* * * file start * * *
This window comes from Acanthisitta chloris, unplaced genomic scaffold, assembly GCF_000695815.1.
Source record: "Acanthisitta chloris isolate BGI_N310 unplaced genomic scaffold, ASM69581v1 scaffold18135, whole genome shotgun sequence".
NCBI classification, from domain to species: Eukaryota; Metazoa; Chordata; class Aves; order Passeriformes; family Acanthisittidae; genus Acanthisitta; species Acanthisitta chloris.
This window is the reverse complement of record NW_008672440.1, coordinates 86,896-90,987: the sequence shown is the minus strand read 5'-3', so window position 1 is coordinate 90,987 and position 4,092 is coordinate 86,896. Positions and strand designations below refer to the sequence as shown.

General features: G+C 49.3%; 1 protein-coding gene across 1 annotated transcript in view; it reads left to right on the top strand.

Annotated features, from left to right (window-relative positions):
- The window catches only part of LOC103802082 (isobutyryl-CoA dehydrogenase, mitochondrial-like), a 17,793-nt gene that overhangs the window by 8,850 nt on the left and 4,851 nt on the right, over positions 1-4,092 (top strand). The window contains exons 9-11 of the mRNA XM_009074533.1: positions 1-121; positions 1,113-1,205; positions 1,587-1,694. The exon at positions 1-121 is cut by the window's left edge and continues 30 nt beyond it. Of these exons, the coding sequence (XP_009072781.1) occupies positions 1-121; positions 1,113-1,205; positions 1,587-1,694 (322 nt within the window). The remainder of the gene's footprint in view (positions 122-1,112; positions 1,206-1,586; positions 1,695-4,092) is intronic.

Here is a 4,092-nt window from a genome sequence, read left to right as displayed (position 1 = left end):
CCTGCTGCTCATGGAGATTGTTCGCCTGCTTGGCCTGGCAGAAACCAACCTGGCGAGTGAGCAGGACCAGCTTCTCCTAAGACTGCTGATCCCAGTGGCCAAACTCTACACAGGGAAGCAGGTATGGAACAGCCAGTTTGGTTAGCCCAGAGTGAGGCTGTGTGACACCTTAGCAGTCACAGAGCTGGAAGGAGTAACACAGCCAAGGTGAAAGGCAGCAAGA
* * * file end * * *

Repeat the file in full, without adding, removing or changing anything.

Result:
This window comes from Acanthisitta chloris, unplaced genomic scaffold, assembly GCF_000695815.1.
Source record: "Acanthisitta chloris isolate BGI_N310 unplaced genomic scaffold, ASM69581v1 scaffold18135, whole genome shotgun sequence".
NCBI classification, from domain to species: Eukaryota; Metazoa; Chordata; class Aves; order Passeriformes; family Acanthisittidae; genus Acanthisitta; species Acanthisitta chloris.
This window is the reverse complement of record NW_008672440.1, coordinates 86,896-90,987: the sequence shown is the minus strand read 5'-3', so window position 1 is coordinate 90,987 and position 4,092 is coordinate 86,896. Positions and strand designations below refer to the sequence as shown.

General features: G+C 49.3%; 1 protein-coding gene across 1 annotated transcript in view; it reads left to right on the top strand.

Annotated features, from left to right (window-relative positions):
- The window catches only part of LOC103802082 (isobutyryl-CoA dehydrogenase, mitochondrial-like), a 17,793-nt gene that overhangs the window by 8,850 nt on the left and 4,851 nt on the right, over positions 1-4,092 (top strand). The window contains exons 9-11 of the mRNA XM_009074533.1: positions 1-121; positions 1,113-1,205; positions 1,587-1,694. The exon at positions 1-121 is cut by the window's left edge and continues 30 nt beyond it. Of these exons, the coding sequence (XP_009072781.1) occupies positions 1-121; positions 1,113-1,205; positions 1,587-1,694 (322 nt within the window). The remainder of the gene's footprint in view (positions 122-1,112; positions 1,206-1,586; positions 1,695-4,092) is intronic.

Here is a 4,092-nt window from a genome sequence, read left to right as displayed (position 1 = left end):
CCTGCTGCTCATGGAGATTGTTCGCCTGCTTGGCCTGGCAGAAACCAACCTGGCGAGTGAGCAGGACCAGCTTCTCCTAAGACTGCTGATCCCAGTGGCCAAACTCTACACAGGGAAGCAGGTATGGAACAGCCAGTTTGGTTAGCCCAGAGTGAGGCTGTGTGACACCTTAGCAGTCACAGAGCTGGAAGGAGTAACACAGCCAAGGTGAAAGGCAGCAAGA